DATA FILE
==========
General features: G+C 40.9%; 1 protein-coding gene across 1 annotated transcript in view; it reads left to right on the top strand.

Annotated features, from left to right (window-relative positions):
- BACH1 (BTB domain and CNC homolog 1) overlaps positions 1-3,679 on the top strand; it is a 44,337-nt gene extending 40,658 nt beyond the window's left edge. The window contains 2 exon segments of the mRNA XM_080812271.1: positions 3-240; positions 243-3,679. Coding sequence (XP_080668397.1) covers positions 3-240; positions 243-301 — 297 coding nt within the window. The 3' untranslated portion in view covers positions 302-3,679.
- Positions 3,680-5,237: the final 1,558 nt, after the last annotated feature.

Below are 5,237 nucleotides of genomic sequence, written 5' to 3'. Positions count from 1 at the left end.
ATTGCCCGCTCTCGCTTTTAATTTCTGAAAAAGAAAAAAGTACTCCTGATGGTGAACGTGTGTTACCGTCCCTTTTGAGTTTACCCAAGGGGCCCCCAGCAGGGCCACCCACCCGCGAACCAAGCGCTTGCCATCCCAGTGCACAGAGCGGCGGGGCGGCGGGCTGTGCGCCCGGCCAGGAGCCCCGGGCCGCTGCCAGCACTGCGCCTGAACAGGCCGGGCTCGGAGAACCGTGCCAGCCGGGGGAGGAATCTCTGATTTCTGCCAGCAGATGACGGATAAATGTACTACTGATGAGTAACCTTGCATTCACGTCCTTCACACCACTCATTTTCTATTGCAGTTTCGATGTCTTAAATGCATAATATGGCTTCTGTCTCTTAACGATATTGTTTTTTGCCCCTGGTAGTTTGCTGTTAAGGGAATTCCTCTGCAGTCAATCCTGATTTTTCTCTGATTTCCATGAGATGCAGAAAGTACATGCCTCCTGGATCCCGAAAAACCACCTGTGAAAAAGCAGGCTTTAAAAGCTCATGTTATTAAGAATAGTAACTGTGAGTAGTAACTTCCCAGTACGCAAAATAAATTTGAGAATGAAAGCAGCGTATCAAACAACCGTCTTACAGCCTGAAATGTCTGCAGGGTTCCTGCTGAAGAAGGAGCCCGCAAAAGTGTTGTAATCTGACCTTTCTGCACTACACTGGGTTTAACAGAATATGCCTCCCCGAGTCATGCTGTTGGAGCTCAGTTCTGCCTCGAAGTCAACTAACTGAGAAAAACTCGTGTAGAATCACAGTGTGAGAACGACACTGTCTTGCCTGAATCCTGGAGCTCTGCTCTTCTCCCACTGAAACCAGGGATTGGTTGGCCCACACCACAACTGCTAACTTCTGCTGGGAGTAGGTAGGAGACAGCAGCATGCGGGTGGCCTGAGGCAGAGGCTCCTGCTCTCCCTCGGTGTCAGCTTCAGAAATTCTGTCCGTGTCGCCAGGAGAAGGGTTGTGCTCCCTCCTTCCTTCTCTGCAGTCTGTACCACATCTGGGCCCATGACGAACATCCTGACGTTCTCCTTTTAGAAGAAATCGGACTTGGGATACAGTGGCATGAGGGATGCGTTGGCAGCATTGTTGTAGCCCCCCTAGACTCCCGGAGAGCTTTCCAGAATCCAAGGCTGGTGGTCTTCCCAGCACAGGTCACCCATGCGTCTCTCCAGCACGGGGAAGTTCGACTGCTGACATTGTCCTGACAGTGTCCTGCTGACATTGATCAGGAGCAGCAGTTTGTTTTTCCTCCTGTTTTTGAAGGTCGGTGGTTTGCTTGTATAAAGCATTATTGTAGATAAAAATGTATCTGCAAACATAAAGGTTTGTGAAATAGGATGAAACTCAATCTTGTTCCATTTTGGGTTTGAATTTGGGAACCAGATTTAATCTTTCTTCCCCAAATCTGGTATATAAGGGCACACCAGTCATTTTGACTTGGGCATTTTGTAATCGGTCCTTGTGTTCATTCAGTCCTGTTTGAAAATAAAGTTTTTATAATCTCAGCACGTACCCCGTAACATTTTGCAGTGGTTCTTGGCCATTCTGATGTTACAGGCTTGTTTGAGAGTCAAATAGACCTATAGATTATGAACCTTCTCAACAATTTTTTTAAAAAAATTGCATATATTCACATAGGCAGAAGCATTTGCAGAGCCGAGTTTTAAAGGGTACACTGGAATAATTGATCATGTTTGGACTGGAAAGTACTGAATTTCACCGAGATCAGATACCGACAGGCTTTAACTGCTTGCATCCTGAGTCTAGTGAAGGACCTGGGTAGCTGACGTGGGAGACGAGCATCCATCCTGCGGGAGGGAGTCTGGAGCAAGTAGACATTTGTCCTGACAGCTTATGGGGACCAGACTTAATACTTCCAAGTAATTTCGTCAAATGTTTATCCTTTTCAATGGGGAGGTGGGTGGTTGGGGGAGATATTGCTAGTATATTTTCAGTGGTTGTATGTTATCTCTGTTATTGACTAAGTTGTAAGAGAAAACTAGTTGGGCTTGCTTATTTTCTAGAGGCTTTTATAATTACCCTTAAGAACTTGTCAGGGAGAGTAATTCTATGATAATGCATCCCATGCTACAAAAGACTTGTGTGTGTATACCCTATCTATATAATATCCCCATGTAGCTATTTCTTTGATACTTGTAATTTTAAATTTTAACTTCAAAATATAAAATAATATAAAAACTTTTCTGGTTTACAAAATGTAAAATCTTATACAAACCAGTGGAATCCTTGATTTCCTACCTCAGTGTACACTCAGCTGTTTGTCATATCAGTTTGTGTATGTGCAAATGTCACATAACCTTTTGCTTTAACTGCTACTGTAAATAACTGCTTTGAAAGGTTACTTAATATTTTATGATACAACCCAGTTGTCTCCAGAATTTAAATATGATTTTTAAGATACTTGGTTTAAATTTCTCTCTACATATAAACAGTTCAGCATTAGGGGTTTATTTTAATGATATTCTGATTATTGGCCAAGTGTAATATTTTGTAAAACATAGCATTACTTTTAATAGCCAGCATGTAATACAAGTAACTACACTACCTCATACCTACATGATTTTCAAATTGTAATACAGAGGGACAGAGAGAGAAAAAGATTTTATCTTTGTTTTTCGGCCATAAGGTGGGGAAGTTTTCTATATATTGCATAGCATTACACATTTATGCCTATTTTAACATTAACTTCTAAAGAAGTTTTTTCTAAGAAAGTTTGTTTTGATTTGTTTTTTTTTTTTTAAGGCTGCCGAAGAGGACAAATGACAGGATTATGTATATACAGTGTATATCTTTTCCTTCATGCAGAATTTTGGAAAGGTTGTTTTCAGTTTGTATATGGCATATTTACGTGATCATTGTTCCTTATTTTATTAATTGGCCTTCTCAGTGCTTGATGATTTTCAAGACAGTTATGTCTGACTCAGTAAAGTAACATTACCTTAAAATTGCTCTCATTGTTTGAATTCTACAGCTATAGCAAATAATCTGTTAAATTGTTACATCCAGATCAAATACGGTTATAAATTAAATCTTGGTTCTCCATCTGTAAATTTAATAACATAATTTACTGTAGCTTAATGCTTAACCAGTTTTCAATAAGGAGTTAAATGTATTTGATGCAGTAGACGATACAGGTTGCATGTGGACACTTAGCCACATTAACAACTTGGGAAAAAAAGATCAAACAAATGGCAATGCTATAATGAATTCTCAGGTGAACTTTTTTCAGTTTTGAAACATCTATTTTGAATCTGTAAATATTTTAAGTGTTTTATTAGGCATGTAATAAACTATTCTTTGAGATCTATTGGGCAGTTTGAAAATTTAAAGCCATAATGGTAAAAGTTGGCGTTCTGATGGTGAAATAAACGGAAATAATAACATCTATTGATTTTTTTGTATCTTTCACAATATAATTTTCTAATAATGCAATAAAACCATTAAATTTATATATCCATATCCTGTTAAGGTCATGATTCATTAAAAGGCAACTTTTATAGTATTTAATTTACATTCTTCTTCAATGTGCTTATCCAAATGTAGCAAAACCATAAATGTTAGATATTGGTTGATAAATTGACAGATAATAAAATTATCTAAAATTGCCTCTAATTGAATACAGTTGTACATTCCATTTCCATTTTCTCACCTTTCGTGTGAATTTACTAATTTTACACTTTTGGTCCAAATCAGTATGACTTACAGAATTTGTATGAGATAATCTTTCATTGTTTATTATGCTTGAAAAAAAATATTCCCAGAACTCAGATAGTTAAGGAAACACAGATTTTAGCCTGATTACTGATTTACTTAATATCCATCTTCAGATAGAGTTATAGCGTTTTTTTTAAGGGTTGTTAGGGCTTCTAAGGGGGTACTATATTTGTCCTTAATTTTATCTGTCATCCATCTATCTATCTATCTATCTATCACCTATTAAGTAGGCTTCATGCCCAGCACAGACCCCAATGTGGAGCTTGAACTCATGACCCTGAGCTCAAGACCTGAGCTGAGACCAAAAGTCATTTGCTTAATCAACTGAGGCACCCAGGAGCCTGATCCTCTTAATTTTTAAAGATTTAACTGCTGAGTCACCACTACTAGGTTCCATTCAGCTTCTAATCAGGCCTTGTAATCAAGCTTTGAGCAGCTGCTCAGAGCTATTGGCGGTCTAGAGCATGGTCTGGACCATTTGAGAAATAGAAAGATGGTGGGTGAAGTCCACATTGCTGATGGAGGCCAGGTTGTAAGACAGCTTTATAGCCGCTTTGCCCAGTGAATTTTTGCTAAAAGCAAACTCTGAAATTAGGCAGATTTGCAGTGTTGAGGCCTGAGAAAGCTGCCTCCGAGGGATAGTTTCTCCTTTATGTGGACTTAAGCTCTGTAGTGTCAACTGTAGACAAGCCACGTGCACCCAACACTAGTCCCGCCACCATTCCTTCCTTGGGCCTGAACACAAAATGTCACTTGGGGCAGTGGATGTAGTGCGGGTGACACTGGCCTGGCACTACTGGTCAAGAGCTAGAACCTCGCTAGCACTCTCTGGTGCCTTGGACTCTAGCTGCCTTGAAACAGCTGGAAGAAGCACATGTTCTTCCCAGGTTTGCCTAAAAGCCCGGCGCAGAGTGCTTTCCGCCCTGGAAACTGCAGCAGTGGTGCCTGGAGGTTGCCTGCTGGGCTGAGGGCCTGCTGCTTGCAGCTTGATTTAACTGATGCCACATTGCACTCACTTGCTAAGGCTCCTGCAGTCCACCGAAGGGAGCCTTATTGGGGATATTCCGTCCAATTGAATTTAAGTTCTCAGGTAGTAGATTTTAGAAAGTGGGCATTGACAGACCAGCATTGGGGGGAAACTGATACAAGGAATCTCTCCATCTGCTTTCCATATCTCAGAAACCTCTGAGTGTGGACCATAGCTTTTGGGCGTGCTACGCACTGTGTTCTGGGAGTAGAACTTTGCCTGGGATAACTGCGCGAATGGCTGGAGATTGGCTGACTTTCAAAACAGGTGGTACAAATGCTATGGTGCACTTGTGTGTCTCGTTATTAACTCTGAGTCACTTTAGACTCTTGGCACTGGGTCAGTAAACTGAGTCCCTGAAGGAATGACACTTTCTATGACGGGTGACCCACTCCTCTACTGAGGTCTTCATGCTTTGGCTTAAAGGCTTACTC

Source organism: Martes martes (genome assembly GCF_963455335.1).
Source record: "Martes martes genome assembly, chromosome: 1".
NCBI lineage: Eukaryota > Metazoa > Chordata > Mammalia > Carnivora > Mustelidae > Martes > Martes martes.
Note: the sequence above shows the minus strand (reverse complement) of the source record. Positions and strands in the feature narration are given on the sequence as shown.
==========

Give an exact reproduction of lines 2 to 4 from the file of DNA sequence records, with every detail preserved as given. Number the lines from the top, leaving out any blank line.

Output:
Annotated features, from left to right (window-relative positions):
- BACH1 (BTB domain and CNC homolog 1) overlaps positions 1-3,679 on the top strand; it is a 44,337-nt gene extending 40,658 nt beyond the window's left edge. The window contains 2 exon segments of the mRNA XM_080812271.1: positions 3-240; positions 243-3,679. Coding sequence (XP_080668397.1) covers positions 3-240; positions 243-301 — 297 coding nt within the window. The 3' untranslated portion in view covers positions 302-3,679.
- Positions 3,680-5,237: the final 1,558 nt, after the last annotated feature.